It took a while for a lot of people to get to Joni Mitchell. Listening to her albums was a frustrating experience if you weren't a convert in front. You could tell that Blue, for instance, was an important record and the songs were truly fine, but somehow it seemed almost too personal, too consistently down. Also, her propensity for seemingly cramming every syllable she possibly could into each line became irritating after awhile, at once melodically overcomplex and a conversation style taken to an extreme….
[For the Roses is] the best album Joni Mitchell has ever made and, even beyond the songs themselves, it's a sound record….
Joni takes the riskiest propositions and somehow pulls them off without a trace of banality. Whoever thought they'd wanna hear another song about groupies and musicians on the road? But "Blonde in the Bleachers" gets it down with some kind of wonder intact: "You're in rock and roll / It's the nature of the race / It's the unknown child / So sweet and wild." (p. 66)
Naturally the album has its share of songs about love gone bad, and nobody is better at this than Joni Mitchell: "Where are you now … Are you caught in a crowd / Or holding some honey / Who came on to you? / Why do you have to be so jive?"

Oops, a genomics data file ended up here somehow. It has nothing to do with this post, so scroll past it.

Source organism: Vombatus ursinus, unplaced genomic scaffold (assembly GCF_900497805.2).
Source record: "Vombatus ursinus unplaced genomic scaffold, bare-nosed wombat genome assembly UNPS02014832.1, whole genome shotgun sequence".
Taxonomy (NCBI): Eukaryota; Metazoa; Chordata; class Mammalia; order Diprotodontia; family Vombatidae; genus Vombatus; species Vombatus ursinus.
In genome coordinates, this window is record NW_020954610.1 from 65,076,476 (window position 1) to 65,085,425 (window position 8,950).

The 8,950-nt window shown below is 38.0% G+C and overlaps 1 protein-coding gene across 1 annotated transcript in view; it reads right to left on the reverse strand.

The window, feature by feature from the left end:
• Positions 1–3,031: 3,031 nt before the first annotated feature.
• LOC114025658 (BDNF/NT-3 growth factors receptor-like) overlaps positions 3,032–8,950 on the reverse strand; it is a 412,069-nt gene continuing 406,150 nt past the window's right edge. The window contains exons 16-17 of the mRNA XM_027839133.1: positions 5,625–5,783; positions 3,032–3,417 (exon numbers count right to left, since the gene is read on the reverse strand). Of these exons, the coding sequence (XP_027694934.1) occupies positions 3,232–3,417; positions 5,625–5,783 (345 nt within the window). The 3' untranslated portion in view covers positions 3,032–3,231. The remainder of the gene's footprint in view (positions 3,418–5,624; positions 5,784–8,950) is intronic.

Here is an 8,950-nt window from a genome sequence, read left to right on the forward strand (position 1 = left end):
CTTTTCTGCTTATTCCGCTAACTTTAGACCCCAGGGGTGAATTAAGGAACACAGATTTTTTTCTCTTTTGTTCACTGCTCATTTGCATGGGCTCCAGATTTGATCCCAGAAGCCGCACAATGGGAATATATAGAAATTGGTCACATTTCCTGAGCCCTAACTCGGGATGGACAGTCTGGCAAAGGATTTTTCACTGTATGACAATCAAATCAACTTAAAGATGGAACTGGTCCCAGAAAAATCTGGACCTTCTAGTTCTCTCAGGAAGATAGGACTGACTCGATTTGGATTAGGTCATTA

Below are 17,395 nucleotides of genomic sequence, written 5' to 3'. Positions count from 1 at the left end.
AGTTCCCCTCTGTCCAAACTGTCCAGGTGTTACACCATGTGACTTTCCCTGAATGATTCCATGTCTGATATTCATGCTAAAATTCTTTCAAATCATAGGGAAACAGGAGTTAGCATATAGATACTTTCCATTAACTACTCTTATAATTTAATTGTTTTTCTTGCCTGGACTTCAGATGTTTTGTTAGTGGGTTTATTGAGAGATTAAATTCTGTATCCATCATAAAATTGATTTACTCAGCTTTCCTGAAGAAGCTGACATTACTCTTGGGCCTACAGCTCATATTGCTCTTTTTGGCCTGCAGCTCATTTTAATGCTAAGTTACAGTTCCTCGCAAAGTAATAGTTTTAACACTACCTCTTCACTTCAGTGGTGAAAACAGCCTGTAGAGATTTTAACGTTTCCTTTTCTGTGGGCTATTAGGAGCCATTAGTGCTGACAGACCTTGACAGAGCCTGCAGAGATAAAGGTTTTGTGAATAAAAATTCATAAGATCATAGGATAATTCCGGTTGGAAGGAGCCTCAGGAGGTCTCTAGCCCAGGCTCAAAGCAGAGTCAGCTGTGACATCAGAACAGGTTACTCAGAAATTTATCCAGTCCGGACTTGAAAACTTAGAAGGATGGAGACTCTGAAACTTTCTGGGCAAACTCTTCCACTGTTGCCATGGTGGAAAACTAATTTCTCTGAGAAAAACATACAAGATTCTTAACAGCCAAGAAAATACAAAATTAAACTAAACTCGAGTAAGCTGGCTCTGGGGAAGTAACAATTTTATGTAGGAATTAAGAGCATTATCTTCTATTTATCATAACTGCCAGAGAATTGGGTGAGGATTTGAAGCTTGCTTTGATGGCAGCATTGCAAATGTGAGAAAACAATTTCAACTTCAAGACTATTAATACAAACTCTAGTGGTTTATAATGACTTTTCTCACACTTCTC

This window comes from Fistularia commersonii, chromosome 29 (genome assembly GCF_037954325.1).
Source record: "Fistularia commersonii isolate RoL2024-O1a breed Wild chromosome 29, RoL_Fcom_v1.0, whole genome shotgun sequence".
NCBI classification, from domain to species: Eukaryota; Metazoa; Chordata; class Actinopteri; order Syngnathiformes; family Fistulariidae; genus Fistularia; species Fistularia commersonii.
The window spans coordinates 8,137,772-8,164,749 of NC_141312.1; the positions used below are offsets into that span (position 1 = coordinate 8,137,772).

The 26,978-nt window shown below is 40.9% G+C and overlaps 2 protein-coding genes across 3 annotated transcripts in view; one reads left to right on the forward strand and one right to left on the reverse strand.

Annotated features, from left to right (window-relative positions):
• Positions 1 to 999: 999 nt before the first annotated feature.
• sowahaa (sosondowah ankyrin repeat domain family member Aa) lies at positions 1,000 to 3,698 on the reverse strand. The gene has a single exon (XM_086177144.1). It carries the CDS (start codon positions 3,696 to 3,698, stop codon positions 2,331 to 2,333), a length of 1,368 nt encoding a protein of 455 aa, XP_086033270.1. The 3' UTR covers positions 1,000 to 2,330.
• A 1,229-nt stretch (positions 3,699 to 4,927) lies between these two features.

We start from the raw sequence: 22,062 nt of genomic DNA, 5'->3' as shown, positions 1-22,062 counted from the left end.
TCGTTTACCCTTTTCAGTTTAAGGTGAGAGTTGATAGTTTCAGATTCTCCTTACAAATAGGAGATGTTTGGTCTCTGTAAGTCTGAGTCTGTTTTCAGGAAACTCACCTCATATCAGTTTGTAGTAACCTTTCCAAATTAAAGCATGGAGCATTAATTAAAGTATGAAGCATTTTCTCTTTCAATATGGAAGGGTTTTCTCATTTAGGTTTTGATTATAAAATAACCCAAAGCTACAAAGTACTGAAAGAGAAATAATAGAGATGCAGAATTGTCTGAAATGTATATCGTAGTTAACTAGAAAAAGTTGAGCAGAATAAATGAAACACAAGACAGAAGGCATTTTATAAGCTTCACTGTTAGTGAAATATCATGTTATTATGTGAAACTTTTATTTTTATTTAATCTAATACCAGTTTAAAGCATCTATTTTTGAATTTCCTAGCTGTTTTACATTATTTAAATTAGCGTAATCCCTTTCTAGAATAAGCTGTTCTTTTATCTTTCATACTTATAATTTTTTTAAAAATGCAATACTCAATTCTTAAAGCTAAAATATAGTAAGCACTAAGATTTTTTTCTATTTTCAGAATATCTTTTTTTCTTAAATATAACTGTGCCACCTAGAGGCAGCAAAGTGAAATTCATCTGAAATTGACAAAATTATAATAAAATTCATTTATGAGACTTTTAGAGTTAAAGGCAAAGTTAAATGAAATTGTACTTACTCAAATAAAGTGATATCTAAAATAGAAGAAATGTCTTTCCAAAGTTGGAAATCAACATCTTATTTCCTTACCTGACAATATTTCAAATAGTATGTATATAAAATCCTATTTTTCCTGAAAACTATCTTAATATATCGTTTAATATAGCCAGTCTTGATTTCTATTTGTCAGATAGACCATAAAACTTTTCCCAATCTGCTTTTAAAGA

Great lines! Old shit but time-tested, and somehow caught in a totally new way. And isn't it the genius of rock'n'roll or any music having anything to do with it to take the most hackneyed forms and situations and breathe some life into them? We need clarification of the same old muddles, and every once in awhile you find it: in Van Morrison, in the Stones, in Dylan and Lou Reed in their prime. I finally found it in Joni Mitchell with this album. She's so fine I don't even miss the backbeat. (p. 67)
Lester Bangs, in Creem (© copyright 1973 by Creem Magazine, Inc.), February, 1973.